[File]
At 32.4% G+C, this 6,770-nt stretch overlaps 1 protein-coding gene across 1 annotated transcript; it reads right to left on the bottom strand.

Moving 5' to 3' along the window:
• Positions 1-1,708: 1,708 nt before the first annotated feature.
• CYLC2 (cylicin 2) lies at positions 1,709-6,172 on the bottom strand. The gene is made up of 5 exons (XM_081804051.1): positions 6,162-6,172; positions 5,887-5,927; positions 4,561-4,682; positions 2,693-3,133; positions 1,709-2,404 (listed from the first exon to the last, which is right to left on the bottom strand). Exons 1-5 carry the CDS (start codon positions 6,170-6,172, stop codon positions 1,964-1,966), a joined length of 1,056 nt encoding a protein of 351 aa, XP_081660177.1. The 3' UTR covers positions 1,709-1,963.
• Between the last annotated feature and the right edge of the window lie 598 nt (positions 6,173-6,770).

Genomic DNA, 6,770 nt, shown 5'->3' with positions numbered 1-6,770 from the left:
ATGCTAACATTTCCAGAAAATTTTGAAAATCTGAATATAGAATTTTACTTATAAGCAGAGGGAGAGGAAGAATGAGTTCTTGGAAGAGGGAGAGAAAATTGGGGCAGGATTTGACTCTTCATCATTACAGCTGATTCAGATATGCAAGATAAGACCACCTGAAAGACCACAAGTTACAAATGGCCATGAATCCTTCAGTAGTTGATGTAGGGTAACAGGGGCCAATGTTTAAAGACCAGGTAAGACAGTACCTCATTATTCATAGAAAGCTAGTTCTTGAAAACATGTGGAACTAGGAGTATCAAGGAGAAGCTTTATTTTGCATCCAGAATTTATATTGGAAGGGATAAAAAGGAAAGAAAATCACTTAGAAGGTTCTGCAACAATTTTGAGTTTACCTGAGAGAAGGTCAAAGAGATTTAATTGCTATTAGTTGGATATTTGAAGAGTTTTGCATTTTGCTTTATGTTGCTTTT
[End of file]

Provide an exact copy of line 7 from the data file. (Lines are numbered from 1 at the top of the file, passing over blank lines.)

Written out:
ATGCTAACATTTCCAGAAAATTTTGAAAATCTGAATATAGAATTTTACTTATAAGCAGAGGGAGAGGAAGAATGAGTTCTTGGAAGAGGGAGAGAAAATTGGGGCAGGATTTGACTCTTCATCATTACAGCTGATTCAGATATGCAAGATAAGACCACCTGAAAGACCACAAGTTACAAATGGCCATGAATCCTTCAGTAGTTGATGTAGGGTAACAGGGGCCAATGTTTAAAGACCAGGTAAGACAGTACCTCATTATTCATAGAAAGCTAGTTCTTGAAAACATGTGGAACTAGGAGTATCAAGGAGAAGCTTTATTTTGCATCCAGAATTTATATTGGAAGGGATAAAAAGGAAAGAAAATCACTTAGAAGGTTCTGCAACAATTTTGAGTTTACCTGAGAGAAGGTCAAAGAGATTTAATTGCTATTAGTTGGATATTTGAAGAGTTTTGCATTTTGCTTTATGTTGCTTTT